The Art of Self Discovery (and Why It Matters in Local Government)

Posted on May 30, 2022

julia roberts eggs

Today’s Morning Buzz is brought to you by Maggie Jones – connect on LinkedIn and Twitter!

What I’m Reading: Just finished Book Lovers by Emily Henry, bookended with Octavia Butler’s Parables with a bonus of I’ll Show Myself Out by Jessi Klein for fun. Who reads one book at a time anyway?

What I’m Listening To: 36 for 36 and an array of late night playlists on Spotify

What I’m Watching: Marc Rebillet’s YOUR NEW MORNING ALARM


“You’re having a Julia Roberts moment,” my friend kindly says, her voice full of warmth and caution.

“A what?” I ask.

“You know, in the movie Runaway Bride when (consequently) Maggie, Julia Roberts’ character, is accused of shapeshifting by Richard Gere because she doesn’t know what kind of eggs she likes. ‘You’re so lost, you don’t even know what kind of eggs you like!’”

I pause. A hard, but necessary truth. A Julia Roberts’ moment. The words hang in the air before I nod in agreement, a motion my friend cannot see over the phone, but understands.

Over the past several months, I had been on a journey of self discovery. I learned that I preferred light roast coffee (!) over dark, was not an Enneagram 2w3 as originally thought but a 1w2 (condolences to all), loaded scrambled eggs were my jam (at least I had figured out the egg question), enjoyed golf, loved a good contemporary romance novel, remembered how to ride a bike, bought a skateboard, embraced reading multiple books at a time, and found pure joy in teaching and mentoring. I had also discovered I was excellent at walking on metaphorical eggshells and absolute trash at self-care.

In local government – as we are often in many parts of our lives – we are often conditioned to go with the flow, to follow the road map that is put before us. Do this, not that. Say this, not that. But it comes at a cost and can bleed into the rest of your life. Shapeshifting harms us more than we know, from jobs to relationships and trust to time. For a while I didn’t even know I was doing it, until I got called out after a job interview. I had spent significant effort walking the tightrope between who I was and who I thought they wanted me to be. And ultimately, I had failed.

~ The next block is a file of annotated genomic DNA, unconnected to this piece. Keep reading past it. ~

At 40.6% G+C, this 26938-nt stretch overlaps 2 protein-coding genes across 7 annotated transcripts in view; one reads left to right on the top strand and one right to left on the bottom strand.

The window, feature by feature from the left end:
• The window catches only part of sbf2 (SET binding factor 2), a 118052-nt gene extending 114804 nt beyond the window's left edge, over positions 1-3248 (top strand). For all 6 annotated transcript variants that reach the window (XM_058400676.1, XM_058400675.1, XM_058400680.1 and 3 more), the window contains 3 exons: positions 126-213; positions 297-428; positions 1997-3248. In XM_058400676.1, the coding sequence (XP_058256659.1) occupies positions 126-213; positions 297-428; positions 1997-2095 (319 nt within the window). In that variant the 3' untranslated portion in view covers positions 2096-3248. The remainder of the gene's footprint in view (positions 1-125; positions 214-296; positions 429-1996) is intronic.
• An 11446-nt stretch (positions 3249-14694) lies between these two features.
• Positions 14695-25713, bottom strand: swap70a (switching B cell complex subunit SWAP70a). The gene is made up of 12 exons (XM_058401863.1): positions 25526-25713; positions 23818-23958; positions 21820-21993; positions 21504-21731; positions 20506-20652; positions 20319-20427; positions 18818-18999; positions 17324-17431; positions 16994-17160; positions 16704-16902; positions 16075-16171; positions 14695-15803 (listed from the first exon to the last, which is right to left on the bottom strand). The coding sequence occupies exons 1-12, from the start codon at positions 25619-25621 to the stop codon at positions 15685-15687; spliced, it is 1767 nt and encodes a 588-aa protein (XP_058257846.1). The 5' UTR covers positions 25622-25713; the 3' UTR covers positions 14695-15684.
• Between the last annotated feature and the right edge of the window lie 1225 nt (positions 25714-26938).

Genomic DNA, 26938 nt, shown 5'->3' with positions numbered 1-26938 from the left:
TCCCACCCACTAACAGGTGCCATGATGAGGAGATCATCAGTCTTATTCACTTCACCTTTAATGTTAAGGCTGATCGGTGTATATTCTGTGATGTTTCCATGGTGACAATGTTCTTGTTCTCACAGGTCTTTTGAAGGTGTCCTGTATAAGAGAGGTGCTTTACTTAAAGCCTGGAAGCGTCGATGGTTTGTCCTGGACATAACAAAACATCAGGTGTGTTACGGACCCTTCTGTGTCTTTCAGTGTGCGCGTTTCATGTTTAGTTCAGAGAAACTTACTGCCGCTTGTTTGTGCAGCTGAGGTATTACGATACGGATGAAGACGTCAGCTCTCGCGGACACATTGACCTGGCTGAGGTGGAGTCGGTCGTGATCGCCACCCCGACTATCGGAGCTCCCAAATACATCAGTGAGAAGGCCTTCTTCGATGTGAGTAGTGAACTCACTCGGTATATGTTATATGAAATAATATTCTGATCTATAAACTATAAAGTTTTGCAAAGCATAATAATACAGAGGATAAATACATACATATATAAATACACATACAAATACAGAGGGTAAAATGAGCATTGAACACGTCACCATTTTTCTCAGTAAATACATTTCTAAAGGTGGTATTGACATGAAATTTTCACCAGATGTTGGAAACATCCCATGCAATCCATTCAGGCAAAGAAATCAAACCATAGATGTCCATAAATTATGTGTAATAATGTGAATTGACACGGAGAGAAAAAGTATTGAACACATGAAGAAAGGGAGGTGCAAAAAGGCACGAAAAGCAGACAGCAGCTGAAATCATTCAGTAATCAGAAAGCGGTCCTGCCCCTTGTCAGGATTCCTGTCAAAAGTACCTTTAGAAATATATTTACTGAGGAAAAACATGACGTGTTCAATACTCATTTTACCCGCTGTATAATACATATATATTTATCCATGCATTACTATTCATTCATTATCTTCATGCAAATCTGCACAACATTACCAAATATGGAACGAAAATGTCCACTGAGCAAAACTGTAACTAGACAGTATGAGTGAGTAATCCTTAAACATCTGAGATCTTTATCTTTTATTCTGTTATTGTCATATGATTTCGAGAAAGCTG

Luvvie Ajayi Jones writes, “We are all fighting battles with the world, systems, ourselves. Battles that are easy to lose. It’s so much easier to keep doing what feels comfortable. What feels safe. But then we might look up one day and realize that we’ve safety-netted ourselves into lives that feel like cages. Cages can get comfortable, but comfort is overrated. Being quiet is comfortable. Keeping things the way they’ve been is comfortable. But all comfort does is maintain the status quo.”

Self discovery, by definition, is the process of learning more about yourself and who you are, “stripping away that which is unimportant, reviewing core values, and seeking to live in greater alignment with these inner truths.” It’s hard and messy and complex and scary. It’s diverging from the assigned reading and replacing the story with blank pages.

Self discovery is the antithesis of the status quo.

I am not the same person I was at 17 or 23 or 35. I am not the same person I was six months ago. We humans are constantly evolving, growing, changing – and as we should. Would I make the same decisions now at 36 that I did at 21? I certainly hope not. I would have had different conversations and asked different questions, not been fearful of connection, detours, or speed bumps. But 17, 23, and 35 are all part of the billions of defining moments woven into this delicate tapestry and for that I am grateful for the pop of color.

This journey has not been without loss; after all, there are those that preferred Season 1. But Season 2 brought a new cast of characters and experiences, expanded knowledge and deep connection. Action! Suspense! Humor! Oh my! But also kindness, compassion, and vulnerability. It also meant the main character could no longer be left in a supporting role; who I am would need to take priority of who others want me to be. Better yet, local government work – this deeply human work – would be better off. Possible to genuinely connect without being human? I think not.

Luvvie (above) talks about the importance of an Oríkì, a Yoruba word that serves as “your personal hype mantra.” Even on our dark days, let us not forget who we are.

Queen of cheer. Mother of dragons. Task master in chief. Keeper of everyone’s shit. Tantrum tamer. Duchess of sunshine. Guardian of the outdoors. Drinker of afternoon coffees. Fierce protector of ohana. Princess of playlists and pep talks. Powerful problem solver. Little but loud. Wearer of many hats. Loyal royal and sassy sidekick.

So consider this a permission slip, postcard, warning, passport, love letter – whatever it needs to be – for you to bring yourself, all of your beautiful, amazing, wonderful self, to the table. To take up the space you’ve earned, to say the meaningful things you need to say. To imagine what if and to envision what’s next. It’s your tapestry, after all. And we could all use a pop of color.

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